How do you respond to people who say the Bible is not a science textbook?

You’ve probably heard the argument before… “You can’t take the Bible seriously when it comes to the creation account, because the Bible is not a science textbook!” I’ve personally not only heard skeptics make this claim, but even many Christians. The assumption is that since the Bible was not written in a scientific fashion, it isn’t accurate when it comes to origins or was never intended to convey truth about the beginning of the universe.

First, let’s first address an initial question. Is it true that the Bible is not a science textbook? My answer would be an emphatic “yes!” Are we then justified in believing that it is not trustworthy in all that it conveys? My answer to that question would be an emphatic “no!”

Galileo, quoting Cardinal Baronius (1598) stated that, “The Bible was written to show us how to go to heaven, not how the heavens go.” That sounds very witty and poignant, but is it really true? I would not argue that the primary message of the Bible is how to restore our broken relationship with our Creator through repentance of our sins and placing our trust in the shed blood of His son, Jesus Christ. However, if we can’t trust the Bible’s history (which is the backdrop for the Gospel message), then how can we trust its spiritual message? Even Jesus stated, “I have spoken to you of earthly things and you do not believe; how then will you believe if I speak of heavenly things?” (John 3:12) Jesus took the Genesis creation account literally. He also stated, “If you would have believed Moses, you would believe me, for he wrote about me.” (John 5:46) Moses wrote the first five books of the Bible, including Genesis. If Moses did not accurately record history, what makes us confident that any of the other biblical writers are trustworthy? It does not make sense that the Holy Spirit could inspire Daniel and the John to accurately prophesy about events hundreds or thousands of years in the future, but was unable to help Moses get it right when conveying details about the past, including the creation of the world.

Secondly, it’s actually a good thing that the Bible is not a scientific textbook, because they have to be updated and corrected continually as new information is discovered! Not only that, people already struggle with reading the Bible as much as they should… I can’t imagine how much harder it would be for most people if it were highly scientific in nature.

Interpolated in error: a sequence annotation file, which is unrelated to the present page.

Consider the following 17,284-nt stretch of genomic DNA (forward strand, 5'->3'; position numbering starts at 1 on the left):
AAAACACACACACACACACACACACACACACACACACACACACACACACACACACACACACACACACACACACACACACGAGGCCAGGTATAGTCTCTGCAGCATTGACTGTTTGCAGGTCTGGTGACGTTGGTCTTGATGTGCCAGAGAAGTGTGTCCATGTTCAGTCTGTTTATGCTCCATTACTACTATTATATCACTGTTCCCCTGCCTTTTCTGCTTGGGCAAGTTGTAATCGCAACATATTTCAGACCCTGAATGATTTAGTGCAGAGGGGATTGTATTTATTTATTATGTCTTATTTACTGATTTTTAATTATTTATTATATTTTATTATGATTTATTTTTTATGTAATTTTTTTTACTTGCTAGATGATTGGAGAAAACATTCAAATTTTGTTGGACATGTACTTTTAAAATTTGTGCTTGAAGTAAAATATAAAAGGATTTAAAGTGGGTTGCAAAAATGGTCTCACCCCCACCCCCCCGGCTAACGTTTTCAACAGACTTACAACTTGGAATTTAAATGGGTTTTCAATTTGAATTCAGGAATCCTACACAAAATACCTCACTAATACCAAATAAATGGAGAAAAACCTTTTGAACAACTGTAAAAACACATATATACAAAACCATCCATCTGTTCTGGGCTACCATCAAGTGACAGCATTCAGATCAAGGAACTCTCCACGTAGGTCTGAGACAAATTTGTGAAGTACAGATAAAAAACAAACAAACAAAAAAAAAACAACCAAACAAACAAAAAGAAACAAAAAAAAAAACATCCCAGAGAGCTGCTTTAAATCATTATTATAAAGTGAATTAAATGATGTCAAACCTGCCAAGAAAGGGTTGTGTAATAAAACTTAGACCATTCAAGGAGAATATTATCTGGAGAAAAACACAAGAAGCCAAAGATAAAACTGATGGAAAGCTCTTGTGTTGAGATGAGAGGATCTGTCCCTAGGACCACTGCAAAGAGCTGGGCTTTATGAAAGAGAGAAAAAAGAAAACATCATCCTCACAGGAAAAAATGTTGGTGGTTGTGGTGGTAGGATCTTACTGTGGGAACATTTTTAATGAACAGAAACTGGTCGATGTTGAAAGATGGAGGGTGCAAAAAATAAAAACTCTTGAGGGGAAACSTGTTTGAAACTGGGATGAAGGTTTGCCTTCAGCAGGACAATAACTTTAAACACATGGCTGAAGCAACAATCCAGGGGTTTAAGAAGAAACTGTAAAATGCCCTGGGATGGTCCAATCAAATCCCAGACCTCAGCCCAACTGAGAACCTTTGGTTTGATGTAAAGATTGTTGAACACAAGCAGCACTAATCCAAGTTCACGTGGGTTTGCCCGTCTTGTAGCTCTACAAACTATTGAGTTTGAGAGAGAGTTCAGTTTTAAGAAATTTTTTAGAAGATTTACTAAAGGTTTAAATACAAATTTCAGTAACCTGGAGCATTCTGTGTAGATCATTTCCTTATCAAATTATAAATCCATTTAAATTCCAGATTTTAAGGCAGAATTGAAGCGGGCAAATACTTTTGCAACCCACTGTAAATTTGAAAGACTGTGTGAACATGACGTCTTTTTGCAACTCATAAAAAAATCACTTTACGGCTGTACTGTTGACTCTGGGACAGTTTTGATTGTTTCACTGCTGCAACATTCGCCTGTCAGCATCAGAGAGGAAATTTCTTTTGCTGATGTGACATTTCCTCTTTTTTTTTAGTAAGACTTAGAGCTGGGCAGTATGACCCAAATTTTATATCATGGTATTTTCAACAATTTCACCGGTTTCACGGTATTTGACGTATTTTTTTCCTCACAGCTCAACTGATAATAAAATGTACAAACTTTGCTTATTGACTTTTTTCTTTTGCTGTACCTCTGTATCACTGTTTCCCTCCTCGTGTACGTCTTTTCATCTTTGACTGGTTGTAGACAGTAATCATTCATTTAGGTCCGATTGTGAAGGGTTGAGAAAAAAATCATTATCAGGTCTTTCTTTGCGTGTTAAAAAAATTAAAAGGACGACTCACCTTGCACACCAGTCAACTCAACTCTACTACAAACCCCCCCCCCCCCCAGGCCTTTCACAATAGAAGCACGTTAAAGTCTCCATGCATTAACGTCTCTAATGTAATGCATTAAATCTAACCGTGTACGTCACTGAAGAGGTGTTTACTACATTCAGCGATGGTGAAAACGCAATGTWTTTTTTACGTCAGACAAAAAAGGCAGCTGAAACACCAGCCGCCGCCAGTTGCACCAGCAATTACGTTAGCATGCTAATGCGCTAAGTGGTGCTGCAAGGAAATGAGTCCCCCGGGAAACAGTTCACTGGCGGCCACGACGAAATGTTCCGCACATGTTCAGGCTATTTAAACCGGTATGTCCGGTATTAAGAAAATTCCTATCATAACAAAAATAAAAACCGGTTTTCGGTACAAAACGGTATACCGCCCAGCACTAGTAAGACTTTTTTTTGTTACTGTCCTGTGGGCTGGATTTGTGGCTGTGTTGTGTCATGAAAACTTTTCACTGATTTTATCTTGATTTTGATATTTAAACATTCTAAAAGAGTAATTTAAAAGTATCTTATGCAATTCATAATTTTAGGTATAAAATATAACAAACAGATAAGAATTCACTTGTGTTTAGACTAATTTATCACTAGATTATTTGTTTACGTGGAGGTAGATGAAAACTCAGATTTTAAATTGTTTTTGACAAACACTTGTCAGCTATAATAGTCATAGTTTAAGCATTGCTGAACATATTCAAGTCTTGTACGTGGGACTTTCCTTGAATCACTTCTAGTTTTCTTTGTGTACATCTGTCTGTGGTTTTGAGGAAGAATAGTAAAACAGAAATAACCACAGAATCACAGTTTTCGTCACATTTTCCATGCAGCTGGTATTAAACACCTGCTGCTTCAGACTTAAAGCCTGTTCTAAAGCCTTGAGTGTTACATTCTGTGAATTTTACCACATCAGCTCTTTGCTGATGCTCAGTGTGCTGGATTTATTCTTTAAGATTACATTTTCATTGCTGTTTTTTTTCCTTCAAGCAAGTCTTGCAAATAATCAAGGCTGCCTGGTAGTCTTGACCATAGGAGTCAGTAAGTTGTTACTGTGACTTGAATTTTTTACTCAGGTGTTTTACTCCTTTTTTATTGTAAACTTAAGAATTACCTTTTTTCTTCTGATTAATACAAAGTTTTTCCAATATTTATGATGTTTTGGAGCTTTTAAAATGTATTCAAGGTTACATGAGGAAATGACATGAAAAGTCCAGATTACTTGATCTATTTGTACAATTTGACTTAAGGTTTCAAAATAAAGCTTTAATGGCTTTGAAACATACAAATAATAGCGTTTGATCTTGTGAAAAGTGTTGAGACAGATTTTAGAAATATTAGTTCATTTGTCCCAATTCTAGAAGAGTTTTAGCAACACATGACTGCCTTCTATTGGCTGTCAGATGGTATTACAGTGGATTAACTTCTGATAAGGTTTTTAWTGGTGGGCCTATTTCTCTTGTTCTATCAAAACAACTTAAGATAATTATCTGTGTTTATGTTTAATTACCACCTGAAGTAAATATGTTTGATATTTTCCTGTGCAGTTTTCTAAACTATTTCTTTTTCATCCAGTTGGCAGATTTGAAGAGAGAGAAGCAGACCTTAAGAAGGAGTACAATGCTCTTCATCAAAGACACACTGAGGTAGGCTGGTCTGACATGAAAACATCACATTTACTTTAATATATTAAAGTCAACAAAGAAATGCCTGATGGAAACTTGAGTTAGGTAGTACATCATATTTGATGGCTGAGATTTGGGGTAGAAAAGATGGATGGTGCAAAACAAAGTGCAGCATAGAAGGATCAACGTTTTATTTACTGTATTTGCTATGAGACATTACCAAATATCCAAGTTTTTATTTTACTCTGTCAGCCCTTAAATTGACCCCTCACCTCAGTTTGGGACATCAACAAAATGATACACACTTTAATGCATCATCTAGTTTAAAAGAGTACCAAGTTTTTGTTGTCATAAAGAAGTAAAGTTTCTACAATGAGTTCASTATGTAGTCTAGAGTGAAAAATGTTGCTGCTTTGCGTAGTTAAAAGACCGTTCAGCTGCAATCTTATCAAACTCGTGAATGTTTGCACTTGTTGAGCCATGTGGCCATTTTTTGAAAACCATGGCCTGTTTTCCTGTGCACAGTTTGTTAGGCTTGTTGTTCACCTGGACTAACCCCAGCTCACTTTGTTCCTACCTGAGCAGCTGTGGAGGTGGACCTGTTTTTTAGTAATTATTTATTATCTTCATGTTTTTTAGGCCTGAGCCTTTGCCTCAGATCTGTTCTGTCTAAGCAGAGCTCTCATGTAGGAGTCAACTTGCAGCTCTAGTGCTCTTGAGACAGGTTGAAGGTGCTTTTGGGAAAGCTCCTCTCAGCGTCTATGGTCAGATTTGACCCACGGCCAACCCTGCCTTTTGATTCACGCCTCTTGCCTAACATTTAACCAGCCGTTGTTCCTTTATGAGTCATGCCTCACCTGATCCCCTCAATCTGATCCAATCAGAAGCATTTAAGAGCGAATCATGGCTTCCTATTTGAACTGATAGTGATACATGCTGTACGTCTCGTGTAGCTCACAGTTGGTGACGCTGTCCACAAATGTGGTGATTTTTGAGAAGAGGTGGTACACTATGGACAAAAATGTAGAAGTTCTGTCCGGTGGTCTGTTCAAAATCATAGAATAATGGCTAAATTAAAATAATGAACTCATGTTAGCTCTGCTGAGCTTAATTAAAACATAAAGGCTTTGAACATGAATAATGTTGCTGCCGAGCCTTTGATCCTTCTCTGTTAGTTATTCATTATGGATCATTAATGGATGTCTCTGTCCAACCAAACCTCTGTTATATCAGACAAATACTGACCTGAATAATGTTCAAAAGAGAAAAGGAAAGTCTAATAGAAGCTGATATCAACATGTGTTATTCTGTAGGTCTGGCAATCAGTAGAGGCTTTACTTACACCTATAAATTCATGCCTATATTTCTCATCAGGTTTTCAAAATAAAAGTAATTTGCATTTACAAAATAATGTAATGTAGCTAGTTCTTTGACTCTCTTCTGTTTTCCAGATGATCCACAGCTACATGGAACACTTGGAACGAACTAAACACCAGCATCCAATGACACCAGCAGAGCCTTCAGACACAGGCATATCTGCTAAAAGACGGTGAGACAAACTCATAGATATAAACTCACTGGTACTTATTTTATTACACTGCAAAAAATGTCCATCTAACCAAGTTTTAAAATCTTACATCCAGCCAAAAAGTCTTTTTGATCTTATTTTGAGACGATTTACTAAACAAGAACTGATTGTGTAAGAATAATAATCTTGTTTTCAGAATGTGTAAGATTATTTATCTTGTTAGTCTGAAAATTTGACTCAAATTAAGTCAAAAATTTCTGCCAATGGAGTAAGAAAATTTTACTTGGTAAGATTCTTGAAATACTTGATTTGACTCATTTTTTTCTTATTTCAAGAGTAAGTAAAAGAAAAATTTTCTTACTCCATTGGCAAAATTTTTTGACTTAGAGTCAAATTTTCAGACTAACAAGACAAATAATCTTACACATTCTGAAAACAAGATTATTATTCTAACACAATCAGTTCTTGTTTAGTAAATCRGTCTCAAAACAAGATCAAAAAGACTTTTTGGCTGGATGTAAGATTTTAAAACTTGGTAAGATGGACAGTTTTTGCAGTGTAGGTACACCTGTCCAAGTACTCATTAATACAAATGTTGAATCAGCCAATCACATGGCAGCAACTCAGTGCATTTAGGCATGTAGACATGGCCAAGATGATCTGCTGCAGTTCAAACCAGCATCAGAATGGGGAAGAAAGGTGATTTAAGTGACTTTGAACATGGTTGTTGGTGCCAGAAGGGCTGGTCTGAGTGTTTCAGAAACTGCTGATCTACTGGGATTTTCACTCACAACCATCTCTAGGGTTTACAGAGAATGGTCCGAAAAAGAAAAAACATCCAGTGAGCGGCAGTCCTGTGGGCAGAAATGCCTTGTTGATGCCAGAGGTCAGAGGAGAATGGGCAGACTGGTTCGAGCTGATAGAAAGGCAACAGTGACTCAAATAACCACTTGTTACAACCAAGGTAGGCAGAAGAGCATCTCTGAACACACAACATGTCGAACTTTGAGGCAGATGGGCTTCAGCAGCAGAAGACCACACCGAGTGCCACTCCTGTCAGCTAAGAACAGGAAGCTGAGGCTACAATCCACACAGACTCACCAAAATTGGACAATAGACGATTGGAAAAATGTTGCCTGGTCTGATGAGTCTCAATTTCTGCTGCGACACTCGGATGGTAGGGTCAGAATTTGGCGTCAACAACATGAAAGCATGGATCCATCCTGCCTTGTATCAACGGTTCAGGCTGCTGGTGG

Thirdly, even though the Bible is not a science textbook (giving us all the details), it does provide us with a general framework that helps us properly understand astronomy, geology, biology, etc.

Let’s look at just a few examples very briefly.


The Bible tells us that God created the Earth on day one and the sun, moon and stars on day four. While this does not give us much detail as to how God created these objects, it does rule out certain possibilities, such as the Big Bang, which posits just the opposite order (i.e. the sun first and millions of years later, the Earth).

Also, because God supernaturally created the universe and stars, we wouldn’t necessarily expect that stars just form naturally on their own. In reality, we’ve seen many deaths of stars (i.e. novas and super novas), but we have never truly seen the formation of even a single star. (Some scientists will occasionally refer to the formation of new stars, but all they are seeing is swirling gases and the laws of physics actually mitigate against their natural formation.)

Long before we had modern science and telescopes, the Bible stated that the stars are uncountable (Genesis 15:5 & Jeremiah 33:22). What is interesting is that the total number of stars visible to the human eye at any single point on the Earth is about 3,000, so that’s what Moses and Jeremiah would have been able to see at the time they wrote these verses. What they wrote goes against what their senses were telling them. Today, however, with the invention of high powered telescopes, we know that the number of stars is truly uncountable. Scientists estimate there may be about 10 billion billion stars (that’s a 1 with 25 zeros after it!). Imagine trying to count them… getting up to 1,285,621 and then someone distracts you and you have to start all over!


We see thick layers of sedimentary rock laid down all over the Earth, filled with literally billions and billions of fossils. The Bible gives us a great framework with which to understand the origin of these layers. Genesis 6-8 recounts the great flood of Noah. With an event such as this, guess what we would expect to see? Layers laid down by water all over the earth, filled with fossils (remains of death things).


Genesis 1 tells us ten times that God created life forms to reproduce “after their kind”. (e.g. Genesis 1:24) This tells us that while we could expect a fair amount of variety, creatures will always only reproduce after their same general “kind” of animal. That’s exactly what we see today. For example, dogs and wolves can actually interbreed, because they are the same general kind of animal. However, dogs and sheep cannot interbreed because they are not the same general kind. There are many other examples, but the main point is that the Bible helps us properly understand the diversity in nature, even though it doesn’t go to the level of detailing all the intricate parts of the cell or other biological aspects.

So, although the Bible was not written as a science textbook, we have seen (through many discoveries of modern science) that it does provide an accurate and trustworthy framework with which to properly understand the natural world around us.

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Author: Jay Seegert (Co-Founder & Principal Lecturer, Creation Education Center)

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